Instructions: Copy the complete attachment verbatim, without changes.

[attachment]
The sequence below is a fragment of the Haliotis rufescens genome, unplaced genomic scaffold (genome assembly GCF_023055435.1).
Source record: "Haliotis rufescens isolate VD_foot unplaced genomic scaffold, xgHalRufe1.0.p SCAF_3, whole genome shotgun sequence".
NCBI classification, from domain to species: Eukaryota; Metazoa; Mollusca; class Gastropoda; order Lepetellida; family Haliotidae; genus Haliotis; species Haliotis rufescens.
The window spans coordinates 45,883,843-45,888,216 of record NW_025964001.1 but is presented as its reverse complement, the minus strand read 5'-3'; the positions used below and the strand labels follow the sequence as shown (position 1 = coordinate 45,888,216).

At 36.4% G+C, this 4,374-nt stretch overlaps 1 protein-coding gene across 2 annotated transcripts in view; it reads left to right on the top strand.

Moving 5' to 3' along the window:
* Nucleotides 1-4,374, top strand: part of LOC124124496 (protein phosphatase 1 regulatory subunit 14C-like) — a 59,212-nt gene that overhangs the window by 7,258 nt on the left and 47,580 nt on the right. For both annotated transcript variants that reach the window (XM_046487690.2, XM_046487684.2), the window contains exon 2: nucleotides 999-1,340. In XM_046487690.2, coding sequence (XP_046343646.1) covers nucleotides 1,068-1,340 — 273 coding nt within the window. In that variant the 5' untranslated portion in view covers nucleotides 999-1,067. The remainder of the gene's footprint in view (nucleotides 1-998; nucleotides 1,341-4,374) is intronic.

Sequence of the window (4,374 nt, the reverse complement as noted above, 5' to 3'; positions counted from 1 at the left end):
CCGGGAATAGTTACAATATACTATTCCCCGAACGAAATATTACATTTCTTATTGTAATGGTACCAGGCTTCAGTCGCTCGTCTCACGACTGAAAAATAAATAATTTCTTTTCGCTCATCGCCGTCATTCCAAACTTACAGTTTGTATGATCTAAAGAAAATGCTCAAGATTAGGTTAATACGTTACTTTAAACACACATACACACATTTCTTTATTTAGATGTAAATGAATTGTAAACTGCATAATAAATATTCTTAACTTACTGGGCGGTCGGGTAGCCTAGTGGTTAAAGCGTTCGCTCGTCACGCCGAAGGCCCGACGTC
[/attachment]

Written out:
The sequence below is a fragment of the Haliotis rufescens genome, unplaced genomic scaffold (genome assembly GCF_023055435.1).
Source record: "Haliotis rufescens isolate VD_foot unplaced genomic scaffold, xgHalRufe1.0.p SCAF_3, whole genome shotgun sequence".
NCBI classification, from domain to species: Eukaryota; Metazoa; Mollusca; class Gastropoda; order Lepetellida; family Haliotidae; genus Haliotis; species Haliotis rufescens.
The window spans coordinates 45,883,843-45,888,216 of record NW_025964001.1 but is presented as its reverse complement, the minus strand read 5'-3'; the positions used below and the strand labels follow the sequence as shown (position 1 = coordinate 45,888,216).

At 36.4% G+C, this 4,374-nt stretch overlaps 1 protein-coding gene across 2 annotated transcripts in view; it reads left to right on the top strand.

Moving 5' to 3' along the window:
* Nucleotides 1-4,374, top strand: part of LOC124124496 (protein phosphatase 1 regulatory subunit 14C-like) — a 59,212-nt gene that overhangs the window by 7,258 nt on the left and 47,580 nt on the right. For both annotated transcript variants that reach the window (XM_046487690.2, XM_046487684.2), the window contains exon 2: nucleotides 999-1,340. In XM_046487690.2, coding sequence (XP_046343646.1) covers nucleotides 1,068-1,340 — 273 coding nt within the window. In that variant the 5' untranslated portion in view covers nucleotides 999-1,067. The remainder of the gene's footprint in view (nucleotides 1-998; nucleotides 1,341-4,374) is intronic.

Sequence of the window (4,374 nt, the reverse complement as noted above, 5' to 3'; positions counted from 1 at the left end):
CCGGGAATAGTTACAATATACTATTCCCCGAACGAAATATTACATTTCTTATTGTAATGGTACCAGGCTTCAGTCGCTCGTCTCACGACTGAAAAATAAATAATTTCTTTTCGCTCATCGCCGTCATTCCAAACTTACAGTTTGTATGATCTAAAGAAAATGCTCAAGATTAGGTTAATACGTTACTTTAAACACACATACACACATTTCTTTATTTAGATGTAAATGAATTGTAAACTGCATAATAAATATTCTTAACTTACTGGGCGGTCGGGTAGCCTAGTGGTTAAAGCGTTCGCTCGTCACGCCGAAGGCCCGACGTC